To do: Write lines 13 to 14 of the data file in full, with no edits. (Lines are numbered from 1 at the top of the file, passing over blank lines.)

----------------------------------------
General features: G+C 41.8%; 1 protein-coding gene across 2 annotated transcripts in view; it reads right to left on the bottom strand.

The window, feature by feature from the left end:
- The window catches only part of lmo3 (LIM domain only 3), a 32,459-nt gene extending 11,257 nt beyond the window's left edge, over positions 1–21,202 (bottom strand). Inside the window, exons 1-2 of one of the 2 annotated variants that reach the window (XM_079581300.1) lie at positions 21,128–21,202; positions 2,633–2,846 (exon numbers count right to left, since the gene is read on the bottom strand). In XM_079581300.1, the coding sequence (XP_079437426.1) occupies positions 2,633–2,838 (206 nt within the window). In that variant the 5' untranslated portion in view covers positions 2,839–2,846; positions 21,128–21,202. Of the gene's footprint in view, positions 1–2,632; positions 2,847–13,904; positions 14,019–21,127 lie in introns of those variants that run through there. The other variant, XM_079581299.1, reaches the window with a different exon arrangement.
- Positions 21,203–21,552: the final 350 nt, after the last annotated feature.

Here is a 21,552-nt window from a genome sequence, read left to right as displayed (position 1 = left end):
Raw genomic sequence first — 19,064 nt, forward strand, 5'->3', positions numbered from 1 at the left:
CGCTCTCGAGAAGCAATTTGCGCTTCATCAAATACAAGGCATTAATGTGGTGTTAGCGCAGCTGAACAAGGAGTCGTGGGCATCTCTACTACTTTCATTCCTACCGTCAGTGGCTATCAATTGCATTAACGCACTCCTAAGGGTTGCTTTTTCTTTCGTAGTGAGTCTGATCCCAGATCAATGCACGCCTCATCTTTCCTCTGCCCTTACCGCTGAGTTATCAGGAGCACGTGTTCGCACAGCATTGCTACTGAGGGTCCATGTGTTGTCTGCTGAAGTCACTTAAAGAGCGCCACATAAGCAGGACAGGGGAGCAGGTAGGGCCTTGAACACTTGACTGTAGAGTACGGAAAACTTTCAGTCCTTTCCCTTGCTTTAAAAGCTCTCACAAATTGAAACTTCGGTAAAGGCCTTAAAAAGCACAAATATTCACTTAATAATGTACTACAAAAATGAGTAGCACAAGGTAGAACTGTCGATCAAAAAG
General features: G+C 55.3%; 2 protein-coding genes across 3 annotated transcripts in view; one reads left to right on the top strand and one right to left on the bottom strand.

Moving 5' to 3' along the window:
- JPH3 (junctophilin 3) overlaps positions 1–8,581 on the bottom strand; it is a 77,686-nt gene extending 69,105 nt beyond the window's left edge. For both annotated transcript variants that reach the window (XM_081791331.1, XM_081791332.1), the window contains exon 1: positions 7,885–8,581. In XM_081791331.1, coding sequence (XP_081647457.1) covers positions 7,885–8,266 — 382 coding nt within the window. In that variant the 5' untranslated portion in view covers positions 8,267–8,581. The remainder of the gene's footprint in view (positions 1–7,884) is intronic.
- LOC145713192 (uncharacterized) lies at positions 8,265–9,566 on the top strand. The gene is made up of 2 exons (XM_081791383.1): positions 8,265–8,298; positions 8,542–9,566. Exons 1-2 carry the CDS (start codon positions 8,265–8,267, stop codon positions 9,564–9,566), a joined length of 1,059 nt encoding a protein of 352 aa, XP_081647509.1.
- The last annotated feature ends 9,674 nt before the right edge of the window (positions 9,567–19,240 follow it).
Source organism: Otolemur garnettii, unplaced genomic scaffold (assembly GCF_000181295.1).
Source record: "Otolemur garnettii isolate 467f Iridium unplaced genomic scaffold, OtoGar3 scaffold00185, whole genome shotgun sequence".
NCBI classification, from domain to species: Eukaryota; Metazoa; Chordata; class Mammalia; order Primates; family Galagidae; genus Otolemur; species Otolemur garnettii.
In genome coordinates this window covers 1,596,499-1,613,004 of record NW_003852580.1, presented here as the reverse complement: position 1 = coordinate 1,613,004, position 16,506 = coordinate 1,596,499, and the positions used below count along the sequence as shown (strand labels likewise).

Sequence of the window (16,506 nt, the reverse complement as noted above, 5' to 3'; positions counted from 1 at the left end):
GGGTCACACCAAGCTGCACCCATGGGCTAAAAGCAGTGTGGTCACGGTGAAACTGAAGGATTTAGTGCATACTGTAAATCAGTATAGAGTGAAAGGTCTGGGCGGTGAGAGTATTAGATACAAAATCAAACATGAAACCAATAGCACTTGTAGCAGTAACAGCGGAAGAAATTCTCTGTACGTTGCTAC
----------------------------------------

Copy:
Source organism: Otolemur garnettii, unplaced genomic scaffold (assembly GCF_000181295.1).
Source record: "Otolemur garnettii isolate 467f Iridium unplaced genomic scaffold, OtoGar3 scaffold00185, whole genome shotgun sequence".